I have been married twice, divorced twice, and share your frustration about the way even in the church we are suspicious of friendship between the sexes. My second wife could not comprehend that I could be just good friends with another woman I knew through a prayer group and the workplace. She couldn’t wrap her head around the idea that I am far more comfortable with women than with men, in no small part because of bullying and because women tend to be more in touch with feelings than men. Almost all of my close friends have been women, none of these relationships have ever been a threat to my fidelity in marriage, and since my second divorce I have become comfortably celibate for the rest of my life it that is God’s will. I would rather have friendship than all the baggage associated with marriage in our culture. And I can tell my friends “I love you” without it ever meaning more than agape without a trace of eros.

    1. Bridget Eileen Reply

      How frustrating that you’ve experienced that in trying to maintain a marriage but also have meaningful friendships. It’s encouraging that you’ve found a place of contentment and that you see the value of agape over eros. Many blessings as you continue your journey!

  7. Courtney Reply

    I really appreciate your thoughtful words & agree that the Church is a family & should resemble that in every way! my main issue is that (in this article, at least) it feels like the ethics put forth 1 Corinthians 7 and Ephesians 5 are at odds with each other. I think Christians can easily be for celibacy, community, AND marriage/family. since marriage is rooted in creation & because the marriage relationship mirrors the “profound mystery” of Christ & the Church….it should be esteemed. again, thank you for the needed challenge against the status quo in many churches.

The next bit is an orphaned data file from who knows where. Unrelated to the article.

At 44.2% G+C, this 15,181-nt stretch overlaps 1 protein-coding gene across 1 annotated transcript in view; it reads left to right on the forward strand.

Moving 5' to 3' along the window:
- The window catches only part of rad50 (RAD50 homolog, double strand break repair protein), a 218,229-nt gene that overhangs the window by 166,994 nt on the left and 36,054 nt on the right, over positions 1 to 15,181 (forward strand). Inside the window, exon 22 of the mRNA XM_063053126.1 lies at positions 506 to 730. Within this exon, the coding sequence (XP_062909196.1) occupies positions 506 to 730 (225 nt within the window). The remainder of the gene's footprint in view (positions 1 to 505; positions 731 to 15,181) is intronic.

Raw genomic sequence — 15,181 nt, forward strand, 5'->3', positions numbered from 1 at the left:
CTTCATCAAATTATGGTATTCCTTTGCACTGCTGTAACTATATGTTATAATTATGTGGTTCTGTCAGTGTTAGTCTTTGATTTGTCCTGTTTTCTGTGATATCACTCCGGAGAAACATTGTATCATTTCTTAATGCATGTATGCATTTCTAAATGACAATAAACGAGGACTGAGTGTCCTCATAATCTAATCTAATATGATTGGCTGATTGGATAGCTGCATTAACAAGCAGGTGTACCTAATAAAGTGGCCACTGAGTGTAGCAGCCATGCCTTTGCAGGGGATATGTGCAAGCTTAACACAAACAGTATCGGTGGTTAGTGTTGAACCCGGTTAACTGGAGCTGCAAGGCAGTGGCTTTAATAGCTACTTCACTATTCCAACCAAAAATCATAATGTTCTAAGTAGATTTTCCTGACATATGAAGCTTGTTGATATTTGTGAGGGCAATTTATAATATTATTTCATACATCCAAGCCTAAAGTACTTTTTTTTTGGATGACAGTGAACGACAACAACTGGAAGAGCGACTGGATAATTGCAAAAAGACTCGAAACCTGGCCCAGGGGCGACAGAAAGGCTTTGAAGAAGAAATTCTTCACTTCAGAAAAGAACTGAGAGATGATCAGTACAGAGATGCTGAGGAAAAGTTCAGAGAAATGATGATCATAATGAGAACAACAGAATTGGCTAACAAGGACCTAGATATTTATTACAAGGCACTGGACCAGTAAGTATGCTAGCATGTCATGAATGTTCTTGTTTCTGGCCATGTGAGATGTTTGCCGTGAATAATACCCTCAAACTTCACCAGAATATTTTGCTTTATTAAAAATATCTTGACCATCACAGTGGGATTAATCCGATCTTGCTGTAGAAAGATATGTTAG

1. Bridget Eileen Reply

      Hi there! I definitely agree with you that marriage ought to be held in high esteem. My hope isn’t really to tear down marriage but rather to put it in perspective. As wonderful as marriage is, we have to be careful not to prioritize it to such an extent that it becomes an idol. I often find that Christians are taught to put their marriage first above other relationships in the church, but such teaching just isn’t found in the Bible and is actually harmful to fostering Christian community. I heard Ephesians 5 plenty growing up in evangelicalism, but rarely did I ever hear 1 Corinthians 7. It seems to me that we’ve got plenty of appreciation for marriage in Christian culture but very little for celibacy. My hope is to rectify this imbalance. Hope that makes sense!

  8. Hunter Rasmussen Reply

    I am really grateful for this post. I don’t think I’ve ever met anyone else who has heard of Ed Shaw’s “Same-Sex Attraction and the Church,” besides the person who recommended it to me; originally published in the UK with the title, “The Plausibility Problem,” he spends a book making the points you are so articulately making here. I strongly recommend…anyone read his book. I’ve read several books on biblical perspectives on SSA and whatnot, and this still sticks out to me as my favorite and probably the most important.

    1. Bridget Eileen Reply

      I actually am familiar with that book! Though I haven’t read it yet. It’s definitely high up on my list.

  9. ricky jones Reply

    Thank you so much for writing this. I agree with every point. So much so that when I planted a church, we made friendship one of our core principles.

    I would like to ask you this question because I agree with you. Please do not take it anything more than the desire for an honest conversation. If erotic love is the basest level of love, then is the lack of erotic love reason enough to eschew marriage?

    I ask because I regularly meet with and occasionally counsel gay men who are striving to be celibate. In almost every case I come away thinking, these guys would make great husbands, and I know several women who would love to be married to someone like this. When I bring the issue up, they never consider it for long. It seems that the idol of romance has become so dominant, that no one is willing to even consider a marriage without it. Other cultures and generations have had marriages flourish without sex. I don’t see why ours has to be different.